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Bill would end cities’ occupational taxes

By MARY SELL, Alabama Daily News

A bill in the Alabama Legislature would phase out occupational taxes in the nearly two dozen cities that have them. Now those municipalities are raising opposition to the bill.

In the State Government Affairs Committee last week, Sen. Andrew Jones, R-Centre, said he had two primary issues with the taxes on people who have jobs in a city: taxing people for working and taxing them without representation.

“These folks are taxed because they work in a location, but they have no say so in the government that imposes the tax on them,” Jones, sponsor of Senate Bill 44, said.

Lorelei Lein, the Alabama League of Municipalities’ general counsel, spoke against the bill at the committee meeting, saying occupational taxes are a local issue.

“That’s where the decisions need to be made,” she said.

She said the tax was an important tool “in a very limited toolbox that municipalities have for revenue for taking care of those quality of life services that all citizens who live in municipalities, who travel into municipalities, who work in municipalities rely on.”

According to city-reported information to the league, 25 cities have occupational taxes, the highest of which are 2%.

Jones’ bill would decrease current occupational taxes by .1% per year until they’re eliminated. 

“So, for the cities, the six of them with a 2% rate, that would be 20 years,” Jones said.

The bill also prevents new occupational taxes or increases on existing taxes.

If cities annex property, any existing occupation tax would not apply to it. 

The bill also says that occupational taxes can’t be levied on people working in police jurisdictions.

In committee, Sen. Linda Madison-Coleman offered an amendment to exclude Class I municipalities, of which Birmingham is the only in the state.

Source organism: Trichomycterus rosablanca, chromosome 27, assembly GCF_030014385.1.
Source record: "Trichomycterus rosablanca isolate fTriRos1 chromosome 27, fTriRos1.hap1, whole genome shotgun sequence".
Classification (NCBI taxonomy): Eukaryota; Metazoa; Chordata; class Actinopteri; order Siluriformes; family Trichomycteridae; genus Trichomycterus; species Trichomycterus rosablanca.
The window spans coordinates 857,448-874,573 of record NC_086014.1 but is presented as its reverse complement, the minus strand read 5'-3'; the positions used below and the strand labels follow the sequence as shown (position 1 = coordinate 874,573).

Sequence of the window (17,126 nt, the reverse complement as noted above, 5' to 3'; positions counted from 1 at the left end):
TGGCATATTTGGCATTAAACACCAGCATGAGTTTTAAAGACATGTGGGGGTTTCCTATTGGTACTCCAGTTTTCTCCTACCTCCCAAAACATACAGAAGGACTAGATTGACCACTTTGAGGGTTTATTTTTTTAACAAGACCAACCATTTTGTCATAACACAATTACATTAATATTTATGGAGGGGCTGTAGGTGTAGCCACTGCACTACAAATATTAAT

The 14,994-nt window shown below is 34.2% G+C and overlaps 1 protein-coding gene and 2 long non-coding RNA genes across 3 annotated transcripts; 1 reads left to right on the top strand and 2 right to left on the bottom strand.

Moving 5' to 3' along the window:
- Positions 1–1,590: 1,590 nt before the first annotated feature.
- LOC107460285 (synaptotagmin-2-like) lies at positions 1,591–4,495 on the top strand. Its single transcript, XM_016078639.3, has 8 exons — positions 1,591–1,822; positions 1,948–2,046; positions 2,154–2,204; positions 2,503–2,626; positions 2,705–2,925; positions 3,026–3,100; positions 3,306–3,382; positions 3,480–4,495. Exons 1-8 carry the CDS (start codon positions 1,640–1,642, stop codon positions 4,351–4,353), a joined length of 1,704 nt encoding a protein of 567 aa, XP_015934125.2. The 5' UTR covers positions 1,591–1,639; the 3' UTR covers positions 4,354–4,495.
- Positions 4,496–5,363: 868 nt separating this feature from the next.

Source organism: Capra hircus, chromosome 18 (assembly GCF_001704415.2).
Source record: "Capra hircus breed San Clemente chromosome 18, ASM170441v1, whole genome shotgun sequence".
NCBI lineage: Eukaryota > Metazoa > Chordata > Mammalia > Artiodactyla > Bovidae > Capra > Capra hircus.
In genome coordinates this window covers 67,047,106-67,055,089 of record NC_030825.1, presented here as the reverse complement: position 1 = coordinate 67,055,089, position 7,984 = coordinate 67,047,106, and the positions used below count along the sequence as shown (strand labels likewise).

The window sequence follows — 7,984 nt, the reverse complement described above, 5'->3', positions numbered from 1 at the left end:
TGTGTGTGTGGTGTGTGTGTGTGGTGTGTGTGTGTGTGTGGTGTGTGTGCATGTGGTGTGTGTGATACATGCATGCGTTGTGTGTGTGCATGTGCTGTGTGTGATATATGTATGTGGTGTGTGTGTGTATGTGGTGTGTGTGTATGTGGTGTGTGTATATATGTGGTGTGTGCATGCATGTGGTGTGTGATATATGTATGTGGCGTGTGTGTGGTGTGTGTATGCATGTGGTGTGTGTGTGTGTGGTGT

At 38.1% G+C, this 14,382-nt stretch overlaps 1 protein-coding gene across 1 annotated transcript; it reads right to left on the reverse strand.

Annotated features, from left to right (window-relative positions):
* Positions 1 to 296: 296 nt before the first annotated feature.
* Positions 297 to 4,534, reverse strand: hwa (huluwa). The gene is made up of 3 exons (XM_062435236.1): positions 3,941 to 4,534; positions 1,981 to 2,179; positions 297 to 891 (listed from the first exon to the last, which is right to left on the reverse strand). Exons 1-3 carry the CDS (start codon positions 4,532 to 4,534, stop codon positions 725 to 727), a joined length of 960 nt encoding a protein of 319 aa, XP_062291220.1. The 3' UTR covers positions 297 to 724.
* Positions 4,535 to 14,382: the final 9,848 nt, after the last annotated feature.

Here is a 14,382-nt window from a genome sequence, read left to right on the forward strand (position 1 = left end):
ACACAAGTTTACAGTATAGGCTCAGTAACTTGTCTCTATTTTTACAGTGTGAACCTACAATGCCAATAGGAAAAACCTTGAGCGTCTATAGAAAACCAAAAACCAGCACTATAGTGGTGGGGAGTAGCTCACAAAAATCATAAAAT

Birmingham has a 1% occupational tax.

“If there’s an accident, the police officers have to work it,” Coleman-Madison said about cities with a large number of workers. City-funded firefighters and ambulances respond, she said.

“These are tax dollars,” she said.

Sen. Tom Butler, R-Huntsville, moved to carry over the bill and amendment so he could get a better understanding of how both could impact Huntsville. Lein explained that Huntsville, now the largest city in the state, is and always will be a Class III municipality because the designations were statutorily set in the 1970s and don’t change with growth. 

In 2020, lawmakers approved a bill preventing municipalities from enacting occupational taxes without legislative approval. The bill drew heavy criticism at overreach from leaders in Montgomery, who were at the time considering an occupational tax. Mayors from the state’s largest cities wrote letters to lawmakers opposing that legislation.

Bill text:

Alabama cities with occupational taxes:

  • Attalla 2%
  • Auburn 1%
  • Bear Creek 1%
  • Bessemer 1%
  • Birmingham 1%
  • Brilliant 1%
  • Fairfield 1%
  • Gadsden 2%
  • Glencoe 2%
  • Goodwater 0.75%
  • Guin 1%
  • Hacklebug 1%
  • Haleyville 1%
  • Hamilton 1%
  • Leeds 1%
  • Lynn 1%
  • Midfield 1%
  • Mosses 1%
  • Opelika 1.5%
  • Rainbow City 2%
  • Red Bay 0.5%
  • Shorter 1%
  • Southside 2%
  • Sulligent 1%
  • Tuskegee 2%

Source: Alabama League of Municipalities

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